The car pulled up to the curb. Leelee leaned forward to check the license plate: XKY041. She looked back at her phone: XKY041. Silver Toyota. She opened the door. “Hi,” she said.
“Yep,” she said.
“Need me to pop the trunk?”
“No, that’s okay,” she said, hoisting her duffel bag into the dark cavity of the backseat. “I just have this one bag.” She climbed in after it, pulled the door shut.
Inside, the car smelled like hazelnut coffee, and the driver was a clown. The whole shebang: painted white face; springy cloud of hair; two bright round dots of red on the cheeks; and a red lozenge around the mouth, drawn drooping slightly downwards. Big red honker of a nose. Thin black greasepaint lines spindled straight down from the clown’s eyes, like the stems of two old-fashioned tops turned over. In the streetlamp light, Leelee could just make out stripes on the blousy shirt beneath the clown’s dark jacket.
“All set?” said the clown.
Leelee buckled herself in. “All set,” she said.
They took off down the empty streets.
Leelee looked at the big blue numbers of the dashboard clock: 4:28am. Her flight wasn’t until seven, so she still had plenty of time even if they hit traffic on the bridge. Even if they hit traffic and security was busy, which probably wouldn’t happen, but you never knew. It was good to plan ahead. She had time to get breakfast at the airport. The hazelnut coffee smell inside the car was making her long for a cup of coffee, even though she didn’t like coffee with flavors in it; somehow, in this dark, cozy interior space, it smelled even more like coffee than regular coffee did. She tucked her cold hands under her legs and looked out the window and thought about the coffee she would buy, the warm weight of it inside a paper cup, handed to her under the bright lights of an airport kiosk.
The clown glanced back at her in the rearview mirror. “Are you afraid of clowns?”
“No,” she said.
“That’s good,” said the clown. “Some people are. I always feel bad about that.”
Leelee smiled, trying to project kindness.
The clown’s phone made a little alley-oop whistle and said, Passenger added.
“Hmm,” the clown said, and turned right, following the neon lines on the phone’s map. “Just have to pick one more person up.”
They pulled up alongside a new-looking apartment building, its lobby dimly visible behind the glass facade. Together, Leelee and the clown watched a man in a dark suit jog lightly across the half-lit lobby and out the doors, towards the waiting car.
“Ray?” said the clown.
“That’s me,” said the man, sliding into the backseat beside Leelee. He smelled cold and sharp: strong aftershave, a float of rubbing alcohol. It cut the sweet hazelnut coffee smell. He was still looking down at his phone—it illuminated his face with a bluish glow. Handsome. Stubble peppering the firm cheeks and jaw. Comb-marks in the dark wet hair.
“Yep.” His phone clicked off, and he slid it into his pocket. “Hey, when you drop me off could you—oh, Jesus,” he said, catching sight of the clown in the rearview mirror. “Oh, what the fuck, man.”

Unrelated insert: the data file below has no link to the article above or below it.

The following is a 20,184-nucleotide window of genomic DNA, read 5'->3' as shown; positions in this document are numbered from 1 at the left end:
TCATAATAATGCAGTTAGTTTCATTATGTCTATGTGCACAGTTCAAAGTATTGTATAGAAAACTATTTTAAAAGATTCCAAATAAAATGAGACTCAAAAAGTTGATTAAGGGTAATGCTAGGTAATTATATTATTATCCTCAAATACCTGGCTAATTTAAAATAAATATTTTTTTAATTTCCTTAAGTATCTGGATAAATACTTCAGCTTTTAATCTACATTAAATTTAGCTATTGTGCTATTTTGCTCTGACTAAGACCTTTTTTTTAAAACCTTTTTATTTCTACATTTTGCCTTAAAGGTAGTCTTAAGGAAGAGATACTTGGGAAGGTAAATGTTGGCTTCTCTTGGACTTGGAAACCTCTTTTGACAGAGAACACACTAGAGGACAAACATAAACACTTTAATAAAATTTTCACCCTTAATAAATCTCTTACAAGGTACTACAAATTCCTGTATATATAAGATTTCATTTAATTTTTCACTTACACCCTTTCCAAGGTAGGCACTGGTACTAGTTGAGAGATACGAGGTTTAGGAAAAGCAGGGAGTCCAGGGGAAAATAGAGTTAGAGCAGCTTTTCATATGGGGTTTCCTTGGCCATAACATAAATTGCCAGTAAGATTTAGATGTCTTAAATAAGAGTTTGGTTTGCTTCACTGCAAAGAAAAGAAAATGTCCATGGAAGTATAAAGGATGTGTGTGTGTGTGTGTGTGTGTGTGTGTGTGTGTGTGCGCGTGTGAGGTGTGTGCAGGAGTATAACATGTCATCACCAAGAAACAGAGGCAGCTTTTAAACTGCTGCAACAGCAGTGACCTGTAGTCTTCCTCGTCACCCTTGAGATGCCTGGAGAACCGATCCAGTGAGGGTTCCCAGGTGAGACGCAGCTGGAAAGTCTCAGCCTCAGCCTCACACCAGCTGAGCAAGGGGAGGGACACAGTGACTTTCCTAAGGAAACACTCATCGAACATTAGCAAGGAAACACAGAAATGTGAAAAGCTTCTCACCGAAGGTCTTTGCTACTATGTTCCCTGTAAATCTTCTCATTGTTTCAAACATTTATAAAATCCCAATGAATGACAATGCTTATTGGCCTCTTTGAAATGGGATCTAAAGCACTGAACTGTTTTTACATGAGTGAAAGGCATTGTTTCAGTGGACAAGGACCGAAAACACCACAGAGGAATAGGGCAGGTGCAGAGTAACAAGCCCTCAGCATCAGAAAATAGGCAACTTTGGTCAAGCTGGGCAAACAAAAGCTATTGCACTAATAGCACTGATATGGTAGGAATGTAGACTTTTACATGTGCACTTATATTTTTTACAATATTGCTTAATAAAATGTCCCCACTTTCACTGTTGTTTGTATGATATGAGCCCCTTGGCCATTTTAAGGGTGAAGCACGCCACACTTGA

Leelee thought she saw the red painted frown on the clown’s face droop deeper.
“God! Sorry. I’m scared of clowns,” said Ray. He turned to Leelee. “Aren’t you scared of clowns?”
“No,” she said.
“Seriously? You’re telling me a girl like you isn’t scared to get in a car alone with—” He jerked his thumb at the front seat. “Not at all?”
“I mean… no?” Leelee had begun to feel that she and the clown had a rapport, and she resented Ray for fracturing it. She was glad her duffel bag lay on the seat between them.
“Well. If you say so,” he said. He settled back against the dark leather seat, angling himself away from the clown in front of him. “So, where you headed? Airport?”
“Boston. My sister’s having a baby.”
“Boston’s nice. You from there?”
“Yeah. Well—near there. A short drive.”
“I’m from here.” he said. “Boy, has this town changed. You from around here?” This last sentence to the clown, who gave a curt shake of the head no. “I grew up just a couple miles from here and let me tell you, it is so different now.”
“Oh?” Leelee said, incurious. She was looking out the window, catching small flashes of activity in the still-sleeping world: a cat disappearing into dense hedges; rows of bright snack labels in one brilliantly-lit shopfront; a figure in a baggy coat waiting patiently to cross the street, beneath a blinking don’t-walk sign. Ray kept talking about how it was so different now, this place. The words slid by like the featureless blocks of dark houses and empty parking lots, like the long fences around new construction, their plastic tarps loose and flapping at the corners.
At University Avenue the light turned red and they stopped. There were no other cars.
“Shit, I feel like we should all get out and run in circles,” Ray said.
The clown looked at him in the rearview mirror. “That’s what they all say.”
“Is it?” Ray made a noise halfway between a chuckle and a scoff. “Listen, no offense, pal, but… I just don’t get it. The clown thing, I mean. It’s creepy.”
“Did you have a bad experience?” asked the clown.
“Me personally? No. No, I haven’t. My mom, though—she went to the circus when she was a kid, got scared half to death by some clown with one of those water-squirt flowers. Those joke boutonnieres. You know what I’m talking about. Ma wasn’t even ten, and the way she tells it this clown just walked right up to her, leaned down, got all in her face, and then squirted all over her. Terrified her. Disgusting behavior, if you ask me.” He grimaced. “I heard that story one too many times as a kid. Cautionary tale. Always steered clear of clowns after that.”
Leelee watched the side of the clown’s face closely—the white makeup nearly glowed in the shadowy car, but with that painted-on frown it was impossible to read any subtle changes in the clown’s expression.
At any rate, the clown’s voice stayed gentle and even. “That’s too bad.”